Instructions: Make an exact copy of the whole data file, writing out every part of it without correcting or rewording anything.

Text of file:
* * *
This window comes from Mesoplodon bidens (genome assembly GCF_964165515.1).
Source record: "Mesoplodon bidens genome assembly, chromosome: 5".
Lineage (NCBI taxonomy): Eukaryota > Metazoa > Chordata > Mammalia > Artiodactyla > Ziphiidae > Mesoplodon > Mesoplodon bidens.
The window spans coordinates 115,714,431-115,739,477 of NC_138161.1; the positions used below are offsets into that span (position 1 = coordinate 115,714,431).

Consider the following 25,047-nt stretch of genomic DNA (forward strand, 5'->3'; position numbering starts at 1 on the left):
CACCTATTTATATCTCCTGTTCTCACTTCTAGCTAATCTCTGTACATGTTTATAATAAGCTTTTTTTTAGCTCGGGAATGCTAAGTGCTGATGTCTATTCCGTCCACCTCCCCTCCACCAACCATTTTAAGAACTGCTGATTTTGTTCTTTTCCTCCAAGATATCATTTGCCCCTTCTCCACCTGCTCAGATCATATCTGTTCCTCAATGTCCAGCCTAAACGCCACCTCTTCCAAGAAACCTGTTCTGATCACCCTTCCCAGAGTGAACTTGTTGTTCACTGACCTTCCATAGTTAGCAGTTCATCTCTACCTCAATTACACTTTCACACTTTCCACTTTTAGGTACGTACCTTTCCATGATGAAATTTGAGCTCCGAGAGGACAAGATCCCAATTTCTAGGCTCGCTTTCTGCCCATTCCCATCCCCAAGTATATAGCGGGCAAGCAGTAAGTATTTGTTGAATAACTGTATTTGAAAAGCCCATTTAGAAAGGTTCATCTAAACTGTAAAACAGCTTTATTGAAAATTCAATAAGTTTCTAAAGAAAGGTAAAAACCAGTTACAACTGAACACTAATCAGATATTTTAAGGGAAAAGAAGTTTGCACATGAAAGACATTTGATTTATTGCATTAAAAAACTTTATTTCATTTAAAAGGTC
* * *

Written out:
This window comes from Mesoplodon bidens (genome assembly GCF_964165515.1).
Source record: "Mesoplodon bidens genome assembly, chromosome: 5".
Lineage (NCBI taxonomy): Eukaryota > Metazoa > Chordata > Mammalia > Artiodactyla > Ziphiidae > Mesoplodon > Mesoplodon bidens.
The window spans coordinates 115,714,431-115,739,477 of NC_138161.1; the positions used below are offsets into that span (position 1 = coordinate 115,714,431).

Consider the following 25,047-nt stretch of genomic DNA (forward strand, 5'->3'; position numbering starts at 1 on the left):
CACCTATTTATATCTCCTGTTCTCACTTCTAGCTAATCTCTGTACATGTTTATAATAAGCTTTTTTTTAGCTCGGGAATGCTAAGTGCTGATGTCTATTCCGTCCACCTCCCCTCCACCAACCATTTTAAGAACTGCTGATTTTGTTCTTTTCCTCCAAGATATCATTTGCCCCTTCTCCACCTGCTCAGATCATATCTGTTCCTCAATGTCCAGCCTAAACGCCACCTCTTCCAAGAAACCTGTTCTGATCACCCTTCCCAGAGTGAACTTGTTGTTCACTGACCTTCCATAGTTAGCAGTTCATCTCTACCTCAATTACACTTTCACACTTTCCACTTTTAGGTACGTACCTTTCCATGATGAAATTTGAGCTCCGAGAGGACAAGATCCCAATTTCTAGGCTCGCTTTCTGCCCATTCCCATCCCCAAGTATATAGCGGGCAAGCAGTAAGTATTTGTTGAATAACTGTATTTGAAAAGCCCATTTAGAAAGGTTCATCTAAACTGTAAAACAGCTTTATTGAAAATTCAATAAGTTTCTAAAGAAAGGTAAAAACCAGTTACAACTGAACACTAATCAGATATTTTAAGGGAAAAGAAGTTTGCACATGAAAGACATTTGATTTATTGCATTAAAAAACTTTATTTCATTTAAAAGGTC